I pretended the abuse never happened. But the pain wouldn’t go away.
Darren* and I were the perfect Christian couple. Or, at least, it seemed that way. He was my first boyfriend, a junior in high school and a respected student intern at our church. I was the daughter of a pastor and the chaplain of my eighth–grade class. I felt like the princess of the youth group and he was my prince charming.

Then, the fairy tale ended. One night, we were leaving a basketball game when Darren asked about a notebook he’d let me borrow.

“Umm, I’m not sure where I put it,” I said.

“You never know anything,” he said. “I really need it, Sarah. I have a test tomorrow. Is it in your locker?”

“We could look,” I said.

“Man, it better be there.”

No one was in the dim hallway when we got to my locker. Darren kept saying mean things about how dumb I was. I spun the combination and he dug through all my stuff. It wasn’t there. I started to cry because I felt so bad for letting him down. He grabbed my shoulders tightly. He gave me a cold stare and shook me hard.

“Think, Sarah!” He yelled. “THINK!”

As he shook me, my back repeatedly rammed against the closed lockers. On the last impact, one of the metal handles dug deep into the small of my back. I was in pain, but I was more upset I’d been such a bad girlfriend. I am the dumbest girl ever, I thought. I deserve this because I am so worthless.

This was the first time Darren abused me, but it wasn’t the first time I told myself I was worthless.

In fact, I hated myself. There was a group of girls in my class who picked on me every day, and I started believing what they said: I was ugly and horrible. I’d stare into the mirror every day after school and tell myself over and over, “I hate you.”

This deep insecurity is exactly why I started dating Darren. I knew he was too old for me—that’s why I hid it from my parents. And I knew from watching my parents’ loving relationship that the way Darren treated me was wrong. But I was willing to go through the pain because dating him gave me worth. And it worked. Those bully girls were suddenly my friends—so they could meet Darren’s guy friends.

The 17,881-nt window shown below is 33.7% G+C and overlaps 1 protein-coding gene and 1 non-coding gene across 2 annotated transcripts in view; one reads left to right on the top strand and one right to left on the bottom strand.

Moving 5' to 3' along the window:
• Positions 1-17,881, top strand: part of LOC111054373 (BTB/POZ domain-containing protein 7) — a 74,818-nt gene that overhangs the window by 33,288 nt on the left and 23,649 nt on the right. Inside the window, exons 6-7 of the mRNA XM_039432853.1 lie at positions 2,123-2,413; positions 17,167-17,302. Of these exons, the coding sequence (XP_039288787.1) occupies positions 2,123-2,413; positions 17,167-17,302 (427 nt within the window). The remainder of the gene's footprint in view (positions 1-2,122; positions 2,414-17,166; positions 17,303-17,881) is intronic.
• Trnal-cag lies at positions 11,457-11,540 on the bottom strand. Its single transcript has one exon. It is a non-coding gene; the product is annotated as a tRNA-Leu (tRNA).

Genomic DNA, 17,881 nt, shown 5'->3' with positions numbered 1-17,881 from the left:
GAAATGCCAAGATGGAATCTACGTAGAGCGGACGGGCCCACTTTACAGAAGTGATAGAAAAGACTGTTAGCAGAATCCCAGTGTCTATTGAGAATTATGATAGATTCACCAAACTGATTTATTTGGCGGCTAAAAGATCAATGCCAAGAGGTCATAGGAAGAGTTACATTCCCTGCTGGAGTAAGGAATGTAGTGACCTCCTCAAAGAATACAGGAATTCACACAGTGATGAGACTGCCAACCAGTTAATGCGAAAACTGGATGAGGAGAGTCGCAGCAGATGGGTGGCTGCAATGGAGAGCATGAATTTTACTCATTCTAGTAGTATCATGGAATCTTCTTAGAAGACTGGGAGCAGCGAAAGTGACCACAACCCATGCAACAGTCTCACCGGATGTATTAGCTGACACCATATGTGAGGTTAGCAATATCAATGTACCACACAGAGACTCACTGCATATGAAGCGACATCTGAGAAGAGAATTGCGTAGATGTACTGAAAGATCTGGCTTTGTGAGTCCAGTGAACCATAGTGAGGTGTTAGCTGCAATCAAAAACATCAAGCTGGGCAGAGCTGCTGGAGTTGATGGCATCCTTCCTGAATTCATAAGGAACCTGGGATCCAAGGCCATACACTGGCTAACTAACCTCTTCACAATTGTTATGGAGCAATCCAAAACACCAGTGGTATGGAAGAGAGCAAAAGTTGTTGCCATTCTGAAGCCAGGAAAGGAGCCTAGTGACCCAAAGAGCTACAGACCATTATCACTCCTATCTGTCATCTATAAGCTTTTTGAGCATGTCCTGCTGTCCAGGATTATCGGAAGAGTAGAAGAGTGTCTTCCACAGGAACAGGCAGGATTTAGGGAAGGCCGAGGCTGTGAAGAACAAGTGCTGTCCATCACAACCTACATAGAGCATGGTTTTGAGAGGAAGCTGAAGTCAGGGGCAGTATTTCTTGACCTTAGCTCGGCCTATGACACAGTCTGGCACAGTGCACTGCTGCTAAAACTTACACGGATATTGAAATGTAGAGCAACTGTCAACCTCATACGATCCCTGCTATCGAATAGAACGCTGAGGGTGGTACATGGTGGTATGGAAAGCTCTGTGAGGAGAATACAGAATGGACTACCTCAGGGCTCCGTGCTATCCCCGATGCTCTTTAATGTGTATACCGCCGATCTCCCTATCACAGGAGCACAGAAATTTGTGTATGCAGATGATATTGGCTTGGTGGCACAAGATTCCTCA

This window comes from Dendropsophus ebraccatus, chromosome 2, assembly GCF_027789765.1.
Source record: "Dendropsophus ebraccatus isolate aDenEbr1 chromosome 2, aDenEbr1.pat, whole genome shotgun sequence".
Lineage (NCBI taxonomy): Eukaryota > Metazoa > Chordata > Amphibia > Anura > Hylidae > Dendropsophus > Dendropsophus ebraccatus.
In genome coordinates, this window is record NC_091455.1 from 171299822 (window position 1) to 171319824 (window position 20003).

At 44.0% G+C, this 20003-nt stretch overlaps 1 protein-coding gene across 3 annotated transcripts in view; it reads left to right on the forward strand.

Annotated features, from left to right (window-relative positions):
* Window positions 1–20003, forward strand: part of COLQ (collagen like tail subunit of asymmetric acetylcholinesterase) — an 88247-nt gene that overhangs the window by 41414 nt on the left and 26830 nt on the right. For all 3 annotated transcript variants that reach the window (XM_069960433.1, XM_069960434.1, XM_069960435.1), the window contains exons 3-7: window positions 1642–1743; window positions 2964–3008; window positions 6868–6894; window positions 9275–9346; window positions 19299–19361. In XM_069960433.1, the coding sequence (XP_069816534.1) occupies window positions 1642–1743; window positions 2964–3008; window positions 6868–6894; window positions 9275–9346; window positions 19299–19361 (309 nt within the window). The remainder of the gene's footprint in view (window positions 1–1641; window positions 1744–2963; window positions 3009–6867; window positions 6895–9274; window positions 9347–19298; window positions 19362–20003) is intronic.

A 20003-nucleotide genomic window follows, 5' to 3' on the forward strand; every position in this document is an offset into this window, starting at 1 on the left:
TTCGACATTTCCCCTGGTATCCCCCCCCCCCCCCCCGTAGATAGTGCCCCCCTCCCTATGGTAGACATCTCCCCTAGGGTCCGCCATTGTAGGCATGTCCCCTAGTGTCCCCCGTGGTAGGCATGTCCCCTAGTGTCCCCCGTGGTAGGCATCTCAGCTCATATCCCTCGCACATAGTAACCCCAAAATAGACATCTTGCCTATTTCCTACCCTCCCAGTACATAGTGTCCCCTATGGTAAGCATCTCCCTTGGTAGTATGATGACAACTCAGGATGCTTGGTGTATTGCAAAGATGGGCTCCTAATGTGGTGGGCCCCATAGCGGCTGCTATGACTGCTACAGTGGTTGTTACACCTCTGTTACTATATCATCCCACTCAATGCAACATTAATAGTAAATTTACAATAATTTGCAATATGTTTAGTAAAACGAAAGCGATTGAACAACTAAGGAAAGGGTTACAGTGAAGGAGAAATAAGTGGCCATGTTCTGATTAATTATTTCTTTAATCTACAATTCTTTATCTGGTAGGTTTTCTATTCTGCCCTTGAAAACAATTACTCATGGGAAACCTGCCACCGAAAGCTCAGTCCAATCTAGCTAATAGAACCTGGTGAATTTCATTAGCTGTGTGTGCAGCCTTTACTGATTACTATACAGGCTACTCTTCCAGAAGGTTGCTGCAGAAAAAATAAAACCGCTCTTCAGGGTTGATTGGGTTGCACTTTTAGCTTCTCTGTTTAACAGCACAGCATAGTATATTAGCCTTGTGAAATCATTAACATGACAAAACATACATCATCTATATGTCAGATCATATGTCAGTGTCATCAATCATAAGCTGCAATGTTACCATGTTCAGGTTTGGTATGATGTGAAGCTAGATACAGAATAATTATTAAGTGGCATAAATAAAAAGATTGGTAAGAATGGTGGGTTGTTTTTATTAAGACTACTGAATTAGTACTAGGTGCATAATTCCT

I also thought dating Darren made me a better Christian. Because he was known in the church for being so devout, I thought others would think I was more godly, too. Instead of having a personal relationship with God, I just cared about what my church thought. I made sure people saw me doing what I thought “good” Christians did: witnessing, not watching R–rated movies, and attending church every week. Appearance meant more to me than the truth.

Even after breaking up with Darren, I continued to date guys for the wrong reasons. During the summer between my junior and senior year, I started dating Craig. Like Darren, Craig was older, gorgeous and well–respected at church. Again, I was dating him because I thought it’d give me worth.

Craig was different than Darren. He didn’t shove me around, call me names or put me down. But he was possessive and controlling. One night I was visiting him during my freshman year in college, and he wasn’t acting like himself. He had his mind set on what our relationship should be like and he didn’t care what I thought. When he realized I didn’t agree with him, he raped me.